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Re: Changing from L4 to something else...

From: Yoshinori K. Okuji
Subject: Re: Changing from L4 to something else...
Date: Sat, 29 Oct 2005 04:01:03 +0200
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On Friday 28 October 2005 06:36 pm, Marcus Brinkmann wrote:
> You put in another disk, and bill it to the customer.

I guess you are kidding. When things are really urgent, such a slow operation 
is not allowed.

> You subdivide the user's resources into "important data" and "scratch
> space".  Thus, you give the user two resource capabilities (two
> different "banks"). You promise your users that the "important data"
> will not be revoked quickly.  You don't make the same promise for the
> scratch space.

It works only for people who are familiar with computer and have a lot of 
time. It is not acceptable for busy people to consume precious time to decide 
if each piece of data is important or not. Probably they would just insert 
all data to "important data".

> I revoke the network capability for her session.

This is too violent. What if she does not want to hide everything? For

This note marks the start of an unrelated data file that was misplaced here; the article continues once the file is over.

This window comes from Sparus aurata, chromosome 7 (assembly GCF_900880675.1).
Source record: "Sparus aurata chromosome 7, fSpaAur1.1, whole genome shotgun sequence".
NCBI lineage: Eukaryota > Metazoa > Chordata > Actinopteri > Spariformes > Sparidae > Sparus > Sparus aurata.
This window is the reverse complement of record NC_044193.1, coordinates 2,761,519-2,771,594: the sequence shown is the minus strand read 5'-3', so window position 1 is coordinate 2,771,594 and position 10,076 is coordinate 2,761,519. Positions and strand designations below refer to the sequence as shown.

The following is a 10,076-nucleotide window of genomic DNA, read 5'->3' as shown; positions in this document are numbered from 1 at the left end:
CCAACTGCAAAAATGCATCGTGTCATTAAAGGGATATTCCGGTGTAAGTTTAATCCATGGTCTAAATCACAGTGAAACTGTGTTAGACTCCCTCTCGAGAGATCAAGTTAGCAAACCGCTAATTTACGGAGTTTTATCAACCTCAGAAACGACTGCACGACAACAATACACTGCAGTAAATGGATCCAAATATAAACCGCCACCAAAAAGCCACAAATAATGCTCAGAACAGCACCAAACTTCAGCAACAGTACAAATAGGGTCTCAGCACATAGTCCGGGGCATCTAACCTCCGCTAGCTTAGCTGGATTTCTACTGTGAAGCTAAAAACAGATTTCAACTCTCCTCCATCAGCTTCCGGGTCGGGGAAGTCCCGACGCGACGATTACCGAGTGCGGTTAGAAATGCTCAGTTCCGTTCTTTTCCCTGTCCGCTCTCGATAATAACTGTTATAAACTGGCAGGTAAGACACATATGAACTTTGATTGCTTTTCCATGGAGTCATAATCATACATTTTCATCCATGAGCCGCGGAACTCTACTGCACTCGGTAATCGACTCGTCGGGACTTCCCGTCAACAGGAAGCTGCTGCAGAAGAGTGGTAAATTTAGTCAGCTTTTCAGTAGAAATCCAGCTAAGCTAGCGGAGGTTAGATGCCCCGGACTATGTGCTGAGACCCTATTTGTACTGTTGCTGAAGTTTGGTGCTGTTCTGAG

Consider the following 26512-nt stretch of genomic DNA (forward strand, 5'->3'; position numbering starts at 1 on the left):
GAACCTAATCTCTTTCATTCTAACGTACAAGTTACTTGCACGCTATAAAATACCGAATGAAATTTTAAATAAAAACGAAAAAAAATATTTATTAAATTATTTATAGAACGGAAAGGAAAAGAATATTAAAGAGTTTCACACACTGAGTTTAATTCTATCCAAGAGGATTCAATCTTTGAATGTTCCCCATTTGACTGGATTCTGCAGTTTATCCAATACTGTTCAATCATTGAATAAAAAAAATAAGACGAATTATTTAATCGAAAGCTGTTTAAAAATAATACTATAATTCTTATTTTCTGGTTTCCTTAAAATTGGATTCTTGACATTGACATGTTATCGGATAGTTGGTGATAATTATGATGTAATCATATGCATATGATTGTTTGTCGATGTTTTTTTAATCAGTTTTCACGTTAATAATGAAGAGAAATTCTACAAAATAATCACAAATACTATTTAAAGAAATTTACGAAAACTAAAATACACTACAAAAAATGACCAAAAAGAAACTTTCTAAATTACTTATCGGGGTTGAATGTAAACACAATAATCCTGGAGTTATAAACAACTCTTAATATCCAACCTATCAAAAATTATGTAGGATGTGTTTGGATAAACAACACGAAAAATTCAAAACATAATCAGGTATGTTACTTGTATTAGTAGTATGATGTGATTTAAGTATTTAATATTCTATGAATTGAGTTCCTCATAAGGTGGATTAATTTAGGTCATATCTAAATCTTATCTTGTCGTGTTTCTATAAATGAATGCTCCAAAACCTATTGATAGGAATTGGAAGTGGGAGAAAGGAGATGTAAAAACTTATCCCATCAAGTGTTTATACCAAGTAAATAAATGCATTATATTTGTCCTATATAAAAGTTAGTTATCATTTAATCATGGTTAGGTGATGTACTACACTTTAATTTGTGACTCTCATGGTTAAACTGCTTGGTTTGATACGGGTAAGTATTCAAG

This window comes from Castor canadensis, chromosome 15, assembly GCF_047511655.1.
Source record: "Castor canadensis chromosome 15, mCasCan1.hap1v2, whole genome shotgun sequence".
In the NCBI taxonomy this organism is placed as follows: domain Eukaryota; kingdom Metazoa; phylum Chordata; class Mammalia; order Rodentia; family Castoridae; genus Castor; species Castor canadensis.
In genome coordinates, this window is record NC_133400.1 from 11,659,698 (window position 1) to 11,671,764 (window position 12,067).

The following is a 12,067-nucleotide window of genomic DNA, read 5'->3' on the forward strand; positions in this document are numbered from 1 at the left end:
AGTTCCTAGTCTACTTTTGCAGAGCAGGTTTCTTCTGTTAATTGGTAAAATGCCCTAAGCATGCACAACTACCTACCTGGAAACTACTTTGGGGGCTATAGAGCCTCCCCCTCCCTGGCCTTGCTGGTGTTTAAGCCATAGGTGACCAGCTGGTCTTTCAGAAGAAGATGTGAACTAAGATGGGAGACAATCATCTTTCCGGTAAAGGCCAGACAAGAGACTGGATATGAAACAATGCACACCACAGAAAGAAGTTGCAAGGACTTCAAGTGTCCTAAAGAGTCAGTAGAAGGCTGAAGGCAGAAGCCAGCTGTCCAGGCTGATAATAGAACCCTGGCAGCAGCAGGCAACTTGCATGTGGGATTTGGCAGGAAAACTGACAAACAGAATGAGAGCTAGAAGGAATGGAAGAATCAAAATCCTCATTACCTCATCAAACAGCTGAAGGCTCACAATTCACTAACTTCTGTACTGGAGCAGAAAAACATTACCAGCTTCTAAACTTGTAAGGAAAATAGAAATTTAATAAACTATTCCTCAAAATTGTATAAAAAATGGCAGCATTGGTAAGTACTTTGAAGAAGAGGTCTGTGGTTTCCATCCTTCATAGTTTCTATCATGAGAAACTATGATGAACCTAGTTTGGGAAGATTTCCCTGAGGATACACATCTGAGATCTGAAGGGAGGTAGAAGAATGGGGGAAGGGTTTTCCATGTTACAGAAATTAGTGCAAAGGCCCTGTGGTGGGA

example, if she wants to check a note from an internet cafe?

> If she doesn't remember her password later-on, you will have to kill
> the session anyway.

She might be able to remind herself of the password when she comes back and 
sits down in front of the computer. This is called "associated memory".

> But here is the important thing: Of course you _could_ also implement
> backdoors for the administrator into the user sessions.  This option
> is there.  You can always make a system less secure by introducing
> more capabilities.
> The important thing is that you can also not do it, and choose the
> "paranoid" scenario.  The reverse is not possible.  An insecure system
> is insecure is insecure.

I know. What I meant was that a supervisor is required or too useful to be 
disabled in many situations. I can think of many more examples (e.g. 
system-wide backup), so I bet that nearly all users would choose to have a 
supervisor with exchange of a certain amount of security. This is one reason 
why I feel that security paranoia is too expensive, because very little 
people use such an extreme configuration.


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